Vox One is an award-winning a cappella jazz quintet that combines elements of blues, funk, gospel, and folk into their own brand of vocal music, which is "most adventurous and distinctive." - San Francisco Examiner. The group, formed in 1988, has since developed a unique style considered to be the cutting edge of a cappella. "This jazz quintet puts all kinds of throat sounds to such funky good use that listeners break into applause and - better - feel like dancing." - Boston Magazine.
Members: Tom Baskett, Jodi Jenkins, Yumiko Matsuoka, Paul Pampinella, Paul Stiller
Vox One: Chameleon
This may well be the last album of jazz virtuosos, Vox One." These musicians created the most polished jazz (on the rock and blues edge of the spectrum) by anyone so far. Meticulous arrangements sung by superb performers make you forget any prior arrangement that was the benchmark to your mind's ear for how a particular song was supposed to sound. From the opening wail of the vocal electric guitar and definitive drum beat on "Chameleon" to the complex chord structures on "Round Midnight," you will be lost in a panoply of possibilities for the human voice. John Coltrane, Miles Davis, Harold Arlen, Herbie Hancock, Theolonius Monk and more are treated with nothing short of the genius they deserve. The title cut from one of our best selling CD's ever, "Chameleon," is a cool and refreshing cocktail of vocal jazz. Having emerged from the highly regarded Berklee School of Music, their sound reflects the talent and training that enables them to articulate sophisticated musical concepts with ease. This amazingly rich sonic tapestry is heard in the bent notes of the "guitar" and the slur of the "bass" on this track-amazing!
Vox One: Out There
In announcing the CARA winners for 1996, the Contemporary A Cappella Newsletter used the following statement to announce the Album Of The Year. "In a year of extremely strong nominees for best album, Vox One's little-publicized "Out There" takes first place because it has everything. Exceptional songwriting, glowing arrangements, magnificent solo performances and top rate production all combine to make this the sleeper album of 1995. Somehow Vox One manages to combine elements of pop, rock, blues and jazz without compromising the exacting demands of any of the styles. The resulting blend is infectious and definitive, proving "Out There" to be one of the best contemporary albums ever." We couldn't have said it better ourselves.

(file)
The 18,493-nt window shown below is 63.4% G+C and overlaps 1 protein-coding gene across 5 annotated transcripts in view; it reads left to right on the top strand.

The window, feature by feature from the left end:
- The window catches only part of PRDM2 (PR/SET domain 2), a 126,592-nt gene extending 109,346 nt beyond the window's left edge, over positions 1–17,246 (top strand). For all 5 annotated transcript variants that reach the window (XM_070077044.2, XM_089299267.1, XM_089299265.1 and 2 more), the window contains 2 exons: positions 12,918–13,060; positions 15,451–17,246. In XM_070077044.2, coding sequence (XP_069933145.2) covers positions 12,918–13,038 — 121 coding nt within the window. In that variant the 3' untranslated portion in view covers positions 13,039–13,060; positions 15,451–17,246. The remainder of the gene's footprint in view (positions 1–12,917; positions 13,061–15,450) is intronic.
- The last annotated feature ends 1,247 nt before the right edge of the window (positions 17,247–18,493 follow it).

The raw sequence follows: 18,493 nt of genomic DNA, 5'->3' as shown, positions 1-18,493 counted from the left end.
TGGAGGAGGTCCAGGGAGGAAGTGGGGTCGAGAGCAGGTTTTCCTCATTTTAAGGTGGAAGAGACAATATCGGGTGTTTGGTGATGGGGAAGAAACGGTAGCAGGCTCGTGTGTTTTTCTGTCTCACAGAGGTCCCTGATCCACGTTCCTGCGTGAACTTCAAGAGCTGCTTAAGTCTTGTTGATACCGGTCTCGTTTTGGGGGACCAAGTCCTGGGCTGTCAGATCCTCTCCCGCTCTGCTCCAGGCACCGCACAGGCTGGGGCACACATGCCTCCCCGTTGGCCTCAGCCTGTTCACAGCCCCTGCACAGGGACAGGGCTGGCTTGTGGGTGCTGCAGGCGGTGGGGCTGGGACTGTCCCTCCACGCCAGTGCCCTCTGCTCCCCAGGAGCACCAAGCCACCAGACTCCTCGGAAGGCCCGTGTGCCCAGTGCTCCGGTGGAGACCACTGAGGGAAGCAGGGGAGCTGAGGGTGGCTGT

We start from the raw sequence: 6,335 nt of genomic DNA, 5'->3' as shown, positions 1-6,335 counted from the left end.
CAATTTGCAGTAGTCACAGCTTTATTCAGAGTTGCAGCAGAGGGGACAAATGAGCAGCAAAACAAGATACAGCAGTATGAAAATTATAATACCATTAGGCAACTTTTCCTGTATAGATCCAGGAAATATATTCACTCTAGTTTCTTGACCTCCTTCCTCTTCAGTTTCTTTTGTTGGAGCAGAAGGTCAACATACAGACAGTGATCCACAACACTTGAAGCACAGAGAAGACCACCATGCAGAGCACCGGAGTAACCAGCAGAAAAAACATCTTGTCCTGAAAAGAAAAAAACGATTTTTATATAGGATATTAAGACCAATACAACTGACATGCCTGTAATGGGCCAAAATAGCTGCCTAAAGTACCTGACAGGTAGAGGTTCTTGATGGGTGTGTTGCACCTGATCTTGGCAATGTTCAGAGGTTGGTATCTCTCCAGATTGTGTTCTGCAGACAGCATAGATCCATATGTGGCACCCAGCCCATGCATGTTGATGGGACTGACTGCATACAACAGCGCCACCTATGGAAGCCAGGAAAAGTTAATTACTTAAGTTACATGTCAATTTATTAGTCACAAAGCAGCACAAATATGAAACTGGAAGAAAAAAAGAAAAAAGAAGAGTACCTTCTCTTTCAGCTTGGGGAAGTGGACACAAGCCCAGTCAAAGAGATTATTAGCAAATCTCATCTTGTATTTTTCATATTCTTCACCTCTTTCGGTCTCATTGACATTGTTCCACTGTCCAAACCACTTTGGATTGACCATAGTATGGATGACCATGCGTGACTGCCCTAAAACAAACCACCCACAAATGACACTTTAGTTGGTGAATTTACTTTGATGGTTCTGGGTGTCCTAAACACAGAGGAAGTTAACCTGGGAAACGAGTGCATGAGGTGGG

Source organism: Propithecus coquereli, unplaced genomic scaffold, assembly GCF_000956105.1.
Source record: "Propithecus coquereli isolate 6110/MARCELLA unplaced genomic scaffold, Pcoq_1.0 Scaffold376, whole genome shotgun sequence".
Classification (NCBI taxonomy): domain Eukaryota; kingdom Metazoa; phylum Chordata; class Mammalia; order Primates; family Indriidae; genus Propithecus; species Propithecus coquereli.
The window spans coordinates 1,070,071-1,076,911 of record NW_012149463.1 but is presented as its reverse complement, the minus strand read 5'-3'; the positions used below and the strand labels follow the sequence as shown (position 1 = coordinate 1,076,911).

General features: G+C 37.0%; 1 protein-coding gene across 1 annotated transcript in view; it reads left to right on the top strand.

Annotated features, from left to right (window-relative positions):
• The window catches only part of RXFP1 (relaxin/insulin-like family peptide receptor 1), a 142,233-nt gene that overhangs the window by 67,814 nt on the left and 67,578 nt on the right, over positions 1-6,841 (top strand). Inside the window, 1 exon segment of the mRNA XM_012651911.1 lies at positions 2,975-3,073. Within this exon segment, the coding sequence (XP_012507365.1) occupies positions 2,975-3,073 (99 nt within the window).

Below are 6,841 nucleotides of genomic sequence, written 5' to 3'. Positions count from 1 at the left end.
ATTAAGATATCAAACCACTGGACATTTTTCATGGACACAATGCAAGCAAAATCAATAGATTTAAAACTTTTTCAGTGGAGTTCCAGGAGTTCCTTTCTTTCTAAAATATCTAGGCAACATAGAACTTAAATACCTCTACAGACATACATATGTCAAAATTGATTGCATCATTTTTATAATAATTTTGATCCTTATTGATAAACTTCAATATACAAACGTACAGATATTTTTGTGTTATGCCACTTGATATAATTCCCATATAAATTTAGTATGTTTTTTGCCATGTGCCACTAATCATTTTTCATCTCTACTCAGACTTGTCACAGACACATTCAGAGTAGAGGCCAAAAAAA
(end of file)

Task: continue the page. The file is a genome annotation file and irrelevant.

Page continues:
Vox One: Pure Imagination
What immediately strikes one upon listening to Vox One's new "Pure Imagination" CD is how good they are not in a flashy, notice we are brilliant singers kind of way, but in a deeply felt, technically beyond question, born to sing way that shows us all of us lesser talents how its done. After seven years, one of a cappella's most accomplished (and recognized) vocal jazz groups returns to the CD player with a satisfying collection of originals, covers and improvs. Yes, Vox One has matured and is exploring new styles, including Indian ragas and world music tinged vocal jams. For those loyal listeners who loved "Chameleon," "Out There" and "Say You Love Me" and have been waiting for an encore, there are the standards such as "Pure Imagination" (written by Leslie Bricusse and Anthony Newley), and the traditional "Aura Lee," but there are plenty of new songs composed by the group, as well as the six improvised tracks that offer plenty of room for the the five members (Yumiko Matsuoka, Paul Pampinella, Paul Stiller, Jodi Jenkins Ainsworth and Tom Baskett) to stake out new vocal territory. These Berklee College of Music faculty members exemplify what it is to harmonize, blend and intonate with sublime perfection, and we thank them!
Vox One: Say You Love Me
This Japanese release features seven songs not before released in the U.S.. For fans of Vox One, we are already preaching to the choir, but for the uninitiated, this contemporary jazz quintet has all of the technique of the Real Group, with a compelling edge of intensity and emotion. Therefore, a traditional such as "Shenandoah," using brilliant dynamics, phrasing and an admirable combination of tension and release, is transcendent, whereas classic pop - Carol King's "It's Too Late" - is given a heartbreaking harmonic complexity and richness. The arpeggiated chord accompaniment in the verse, so simple, yet effective, shows why a talented arranger can elevate the ordinary to greatness. When Vox One swings into the standard, "Autumn Leaves," they prove that they do no less than weave straw into gold.
Vox One: Vox One
As you might suspect from the self-titling, this is the first recording released in what has come to be recognized as the must-have trilogy of albums by Vox One. Lets go though it. "Edelweiss" is such a difficult harmonization that it became a signature performance tune for the group. "My Romance" almost sounds like a pop/jazz standard only better. "Why Blue" was written by member Yumiko Matsuoka and features a bass and percussive underpinning to a complex wordless scat that's nothing short of great. "The Water Is Wide" is just plain beautiful. "Respect"... well, move over Aretha (sacrilege!). There isn't room in this review! Suffice it to say that the three originals are a portent of things to come, the covers original.